“Kids spend more time inside because of school, homework, working parents and other factors dictating their schedules. But when they have free time, how do they spend it?
Author Richard Louv coined the phrase “nature deficit disorder,” describing the younger generations disconnect with nature. How often do you see kids playing in the woods, building forts, or rolling down grassy hills? A University of Michigan 2004 study said kids play outside two hours less a week than two decades ago, choosing instead to spend the extra time watching TV, on the computer, reading or just doing nothing.
Technology isn’t exactly great for our health either. In 2004, the Center for Disease Control and Prevention said childhood obesity had tripled since 1980 in the U.S.A. One of the most technologically advanced countries also has one of the highest shares of obese people in the world — not a correlation of which to be proud.
A benefit of a family is that children learn the give and take of society — how to interact with other people, the importance of the individual and the group, and how to communicate. However, with the inundation of technology in all facets of life, parents run the risk of raising a generation who can’t relate to other people.
Children with unlimited gaming, computer and TV time may not get enough interpersonal face-to-face interaction needed to develop proper social skills. A Wall Street Journal article called this “silent fluency,” the ability to read cues like tone, body language and facial expressions. E-mail and texts don’t convey empathy, tone or subtext the way face-to-face or phone conversations do. While the effects are still being quantified, the digital generation is at risk to lose their silent fluency abilities.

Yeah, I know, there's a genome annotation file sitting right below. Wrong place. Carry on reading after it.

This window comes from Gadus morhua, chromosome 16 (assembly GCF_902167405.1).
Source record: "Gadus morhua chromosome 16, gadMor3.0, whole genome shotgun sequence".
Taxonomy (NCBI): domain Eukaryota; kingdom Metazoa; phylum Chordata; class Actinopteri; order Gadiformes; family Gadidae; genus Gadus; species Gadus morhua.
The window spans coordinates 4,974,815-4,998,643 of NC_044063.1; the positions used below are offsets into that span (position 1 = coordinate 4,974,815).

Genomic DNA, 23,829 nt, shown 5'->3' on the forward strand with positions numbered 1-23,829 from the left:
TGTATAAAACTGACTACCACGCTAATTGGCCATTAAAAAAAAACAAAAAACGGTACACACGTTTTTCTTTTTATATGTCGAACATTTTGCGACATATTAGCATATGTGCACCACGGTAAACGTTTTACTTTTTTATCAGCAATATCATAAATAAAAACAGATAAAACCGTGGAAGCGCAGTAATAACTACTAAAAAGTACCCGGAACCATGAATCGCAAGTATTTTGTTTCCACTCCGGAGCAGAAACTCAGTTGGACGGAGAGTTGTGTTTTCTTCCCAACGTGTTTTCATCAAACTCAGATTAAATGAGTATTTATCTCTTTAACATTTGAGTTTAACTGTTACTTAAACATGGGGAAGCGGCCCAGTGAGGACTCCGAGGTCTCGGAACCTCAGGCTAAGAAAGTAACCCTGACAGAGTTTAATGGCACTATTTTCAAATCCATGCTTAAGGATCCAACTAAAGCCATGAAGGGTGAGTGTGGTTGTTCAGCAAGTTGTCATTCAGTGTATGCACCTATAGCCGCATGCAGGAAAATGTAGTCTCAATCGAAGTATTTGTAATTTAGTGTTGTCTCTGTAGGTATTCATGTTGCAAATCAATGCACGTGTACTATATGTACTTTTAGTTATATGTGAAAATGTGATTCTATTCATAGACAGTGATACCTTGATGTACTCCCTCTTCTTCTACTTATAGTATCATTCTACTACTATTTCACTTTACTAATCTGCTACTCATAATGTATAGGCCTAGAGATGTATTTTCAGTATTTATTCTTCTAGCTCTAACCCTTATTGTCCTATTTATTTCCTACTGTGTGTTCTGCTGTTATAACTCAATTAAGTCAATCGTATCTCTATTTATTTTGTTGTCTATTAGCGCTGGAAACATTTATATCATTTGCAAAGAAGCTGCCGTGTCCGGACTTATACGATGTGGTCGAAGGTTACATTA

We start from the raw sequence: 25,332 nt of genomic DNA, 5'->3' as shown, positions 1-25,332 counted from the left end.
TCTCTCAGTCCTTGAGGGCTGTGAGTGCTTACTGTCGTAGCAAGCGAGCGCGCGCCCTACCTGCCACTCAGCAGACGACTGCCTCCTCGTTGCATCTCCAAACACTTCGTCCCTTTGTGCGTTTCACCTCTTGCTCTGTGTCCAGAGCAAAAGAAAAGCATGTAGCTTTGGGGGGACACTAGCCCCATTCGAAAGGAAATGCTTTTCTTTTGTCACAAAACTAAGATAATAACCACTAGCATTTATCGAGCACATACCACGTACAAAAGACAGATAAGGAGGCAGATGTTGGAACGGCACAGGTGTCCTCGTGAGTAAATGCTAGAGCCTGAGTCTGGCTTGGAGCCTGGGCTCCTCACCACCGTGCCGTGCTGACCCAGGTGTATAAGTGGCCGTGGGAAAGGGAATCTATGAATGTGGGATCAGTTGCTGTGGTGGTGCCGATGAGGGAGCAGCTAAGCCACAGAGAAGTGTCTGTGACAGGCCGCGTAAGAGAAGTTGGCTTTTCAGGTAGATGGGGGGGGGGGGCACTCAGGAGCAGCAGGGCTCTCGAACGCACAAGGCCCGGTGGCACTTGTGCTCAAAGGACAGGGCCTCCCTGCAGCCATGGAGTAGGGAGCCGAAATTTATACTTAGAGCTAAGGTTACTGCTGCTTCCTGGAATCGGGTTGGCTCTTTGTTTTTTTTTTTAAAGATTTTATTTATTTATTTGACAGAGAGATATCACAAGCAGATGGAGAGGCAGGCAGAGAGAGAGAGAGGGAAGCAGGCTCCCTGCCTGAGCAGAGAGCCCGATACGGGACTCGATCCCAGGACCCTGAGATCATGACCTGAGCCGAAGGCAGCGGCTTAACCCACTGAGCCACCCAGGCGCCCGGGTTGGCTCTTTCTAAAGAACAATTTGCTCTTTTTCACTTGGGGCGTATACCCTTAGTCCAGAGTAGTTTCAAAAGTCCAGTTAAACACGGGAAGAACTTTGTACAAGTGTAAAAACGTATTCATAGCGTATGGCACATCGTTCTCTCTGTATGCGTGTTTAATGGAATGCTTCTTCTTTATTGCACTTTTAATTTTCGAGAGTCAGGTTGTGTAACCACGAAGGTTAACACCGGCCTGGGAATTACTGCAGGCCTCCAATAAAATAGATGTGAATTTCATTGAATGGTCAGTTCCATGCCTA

Larry Rosen, a well-known psychologist, has studied the psychology of Facebook interaction and feels that while it can be good practice for introverted kids to get comfortable talking to peers, it is no substitute for real-world interaction. “Our study showed that real-world empathy is more important for feeling as though you have solid social support,” he writes. “Although those who had more virtual empathy did feel more socially supported, the impact was less than the real-world empathy.”
So, if your child seems to spend most of her time on social media or texting, encourage her to talk to or make plans with friends. Or at least, with you.
Another concern lies in technology addiction, when individuals spend more time with their smartphone than interacting with the people around them, to the detriment of those face-to-face relationships. “It may be the parent checking his or her e-mail during a family dinner or the young college student updating Twitter while on a first date,” Bowman says. “For these people, they likely feel such a strong sense of identity online that they have some difficulty separating their virtual actions from their actual ones.”
With the release of the fifth edition of the DSM, Internet addiction now will be listed as a mental illness marked by emotional shutdown, lack of concentration, and withdrawal symptoms, so we may be closer to diagnosing and understanding socially detrimental human-technology relationships.”
“Technology is Destroying the Quality of Human Interaction …”
By Student Admin – TBL – The Bottom Line, January 24, 2012
January 3rd, 2011
06:00 PM ET
Technology replacing personal interactions at what cost?
FROM CNN’s Jack Cafferty: “The year we stopped talking to one another.”
“In other words, most of us spend our days walking around with our noses buried in our cell phones, BlackBerrys, iPhones, etc.
And while we’re doing that, we’re tuning out the people who are actually in the same room as us. We seem to have long ago crossed the line as to where doing this stuff is appropriate – people take calls while they’re out to dinner, text or check e-mail while on a date, you name it.
Some experts say it’s time to take a step back and reassess. They’re reminding people that technology can be turned off, and that it’s important to connect with people in person. They worry that kids won’t know what it’s like to share a story or actually look someone in the eyes. And that’s sad.
Here’s my question to you: At what cost has technology replaced personal interactions?”